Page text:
3. It gives the winning candidate the majority of the votes.
In the 1992 polls, Bill Clinton only got around 42 percent of the vote, but with Ross Perot’s influence, he won the majority of the electoral college.
4. It precludes the possibility of a recount across the entire United States.
The nightmare of a recount for the entire nation is beyond imaginable. But with the electoral college, this can be avoided because recounting can be done on one state. Fraud and abuse would also be compounded because the electoral system ensures undisputed outcomes. How, you might ask. The electoral college is a state-by-state winner-take-all system, which ensures that any dispute in the counting would be an isolated case in particular states.
5. It gives all candidates a chance for considerable success.
Even if a candidate has a lower percentage of popular vote, he can still win in the electoral college. As a result, there is great consensus impression, which is a requirement for subsequent governing.
List of Disadvantages of the Electoral College
1. It tarnishes democracy.
With the Electoral College, the candidate who wins by popular vote is nullified. Additionally, such system can over represent minority states, giving voters in an unfair advantage. As a result, democracy suffers because it provides the notion that all votes are not equally important.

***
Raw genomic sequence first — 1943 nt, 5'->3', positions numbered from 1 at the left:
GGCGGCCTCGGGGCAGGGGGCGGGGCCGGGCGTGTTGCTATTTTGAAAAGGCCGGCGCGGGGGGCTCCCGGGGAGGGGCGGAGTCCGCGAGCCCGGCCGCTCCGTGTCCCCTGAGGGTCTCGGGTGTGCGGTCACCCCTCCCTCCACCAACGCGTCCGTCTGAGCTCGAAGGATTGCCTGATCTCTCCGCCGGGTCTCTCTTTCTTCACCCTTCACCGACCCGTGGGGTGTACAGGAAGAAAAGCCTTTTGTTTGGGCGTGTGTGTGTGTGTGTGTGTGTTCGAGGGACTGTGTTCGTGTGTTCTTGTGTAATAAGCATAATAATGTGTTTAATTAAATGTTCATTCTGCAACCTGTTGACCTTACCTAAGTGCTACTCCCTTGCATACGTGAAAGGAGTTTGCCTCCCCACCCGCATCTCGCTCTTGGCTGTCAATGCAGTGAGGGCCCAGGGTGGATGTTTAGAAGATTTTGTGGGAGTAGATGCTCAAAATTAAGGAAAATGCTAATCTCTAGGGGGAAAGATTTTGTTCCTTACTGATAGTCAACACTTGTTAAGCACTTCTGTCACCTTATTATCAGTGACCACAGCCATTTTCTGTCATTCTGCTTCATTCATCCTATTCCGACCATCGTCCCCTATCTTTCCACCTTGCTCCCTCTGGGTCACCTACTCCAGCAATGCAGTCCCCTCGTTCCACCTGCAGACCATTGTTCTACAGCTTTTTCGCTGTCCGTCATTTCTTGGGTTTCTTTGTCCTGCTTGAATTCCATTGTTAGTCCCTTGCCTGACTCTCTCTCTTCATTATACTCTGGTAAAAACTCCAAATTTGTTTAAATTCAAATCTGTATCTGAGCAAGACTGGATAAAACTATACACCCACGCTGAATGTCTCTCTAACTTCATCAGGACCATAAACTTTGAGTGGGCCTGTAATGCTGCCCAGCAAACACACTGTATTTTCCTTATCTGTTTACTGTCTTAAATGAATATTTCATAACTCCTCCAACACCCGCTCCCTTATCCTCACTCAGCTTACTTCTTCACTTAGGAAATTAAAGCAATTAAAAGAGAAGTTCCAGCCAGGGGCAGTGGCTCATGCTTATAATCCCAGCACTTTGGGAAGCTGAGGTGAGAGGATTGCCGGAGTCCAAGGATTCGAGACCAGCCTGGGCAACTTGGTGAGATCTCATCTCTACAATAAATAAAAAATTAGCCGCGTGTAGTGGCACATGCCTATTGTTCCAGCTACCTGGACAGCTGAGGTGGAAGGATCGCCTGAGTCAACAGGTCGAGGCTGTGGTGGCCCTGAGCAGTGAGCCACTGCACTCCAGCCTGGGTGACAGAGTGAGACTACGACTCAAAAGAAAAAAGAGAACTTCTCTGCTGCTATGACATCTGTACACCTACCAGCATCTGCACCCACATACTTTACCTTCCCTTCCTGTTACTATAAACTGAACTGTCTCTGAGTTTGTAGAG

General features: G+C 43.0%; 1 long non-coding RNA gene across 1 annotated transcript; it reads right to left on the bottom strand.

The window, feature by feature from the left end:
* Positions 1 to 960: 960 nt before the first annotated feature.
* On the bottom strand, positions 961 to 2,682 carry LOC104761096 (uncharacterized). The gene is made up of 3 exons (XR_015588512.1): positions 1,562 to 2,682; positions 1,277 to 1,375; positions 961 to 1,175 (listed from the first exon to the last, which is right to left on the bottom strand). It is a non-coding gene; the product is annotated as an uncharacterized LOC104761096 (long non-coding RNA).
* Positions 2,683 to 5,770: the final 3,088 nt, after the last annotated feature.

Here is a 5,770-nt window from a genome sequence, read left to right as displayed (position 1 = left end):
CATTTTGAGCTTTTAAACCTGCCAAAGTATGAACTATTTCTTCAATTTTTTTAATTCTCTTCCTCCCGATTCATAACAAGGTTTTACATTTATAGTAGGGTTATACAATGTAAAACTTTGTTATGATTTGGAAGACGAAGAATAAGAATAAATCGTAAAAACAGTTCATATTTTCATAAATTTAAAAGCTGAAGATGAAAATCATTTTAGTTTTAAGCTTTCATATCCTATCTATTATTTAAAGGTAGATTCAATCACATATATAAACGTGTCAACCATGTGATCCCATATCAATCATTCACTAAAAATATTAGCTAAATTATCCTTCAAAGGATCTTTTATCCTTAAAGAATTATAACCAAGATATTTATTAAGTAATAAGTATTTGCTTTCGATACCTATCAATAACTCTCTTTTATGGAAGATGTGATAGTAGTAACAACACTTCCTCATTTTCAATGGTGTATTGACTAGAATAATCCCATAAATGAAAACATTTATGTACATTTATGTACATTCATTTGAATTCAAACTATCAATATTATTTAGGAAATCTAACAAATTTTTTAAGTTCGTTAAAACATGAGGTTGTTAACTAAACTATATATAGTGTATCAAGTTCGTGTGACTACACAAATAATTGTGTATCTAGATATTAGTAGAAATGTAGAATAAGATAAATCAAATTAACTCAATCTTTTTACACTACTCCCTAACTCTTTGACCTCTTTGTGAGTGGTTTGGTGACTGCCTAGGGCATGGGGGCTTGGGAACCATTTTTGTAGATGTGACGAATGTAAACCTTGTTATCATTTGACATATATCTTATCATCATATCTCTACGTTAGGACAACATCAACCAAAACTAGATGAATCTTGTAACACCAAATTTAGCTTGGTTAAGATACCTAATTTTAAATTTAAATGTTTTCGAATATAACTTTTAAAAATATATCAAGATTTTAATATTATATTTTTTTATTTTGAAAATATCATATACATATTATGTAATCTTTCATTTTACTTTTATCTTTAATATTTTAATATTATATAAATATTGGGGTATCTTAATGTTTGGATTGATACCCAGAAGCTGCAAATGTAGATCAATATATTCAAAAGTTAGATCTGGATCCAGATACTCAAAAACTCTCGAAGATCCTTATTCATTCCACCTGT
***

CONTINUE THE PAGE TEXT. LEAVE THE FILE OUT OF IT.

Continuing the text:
2. It isolates people from the rest of the country.
This is because the popular vote isn’t considered valid. This makes people feel that they didn’t have a say on the selection of the president. This forces some of the citizens to not participate in the elections.
3. It could produce a president whom the majority of Americans do not exactly fancy.
This is because the principle of the Electoral College undermines the popular vote. Smaller states will have a larger percentage of electoral vote because the minimum number of Electoral College votes for every state is three.
4. It allows the presidential election to be decided by the House of Representatives.
Again, this makes people feel as if their votes are not deemed important. This is what will happen when there is no majority of votes during the election.
5. It is complicated and discourages people from voting.
Without Electoral College, getting the popular vote simply means a win. But with the electoral college, a candidate must get 270 votes from electors alone. This discourage people from participating in the polls
It is important to know the advantages and disadvantages of the Electoral College system to be able to weigh in on all options. This is because people have various insights and thus, different stands.
All in all, adapting the Electoral College has benefited the country in more ways than one. For one, it has allowed the President of the United States to have both popular support and electoral votes to govern effectively. And though it may have numerous disadvantages, these can be resolved and corrected to satisfy the people.
Brandon Miller has a B.A. from the University of Texas at Austin. He is a seasoned writer who has written over one hundred articles, which have been read by over 500,000 people. If you have any comments or concerns about this blog post, then please contact the Green Garage team here.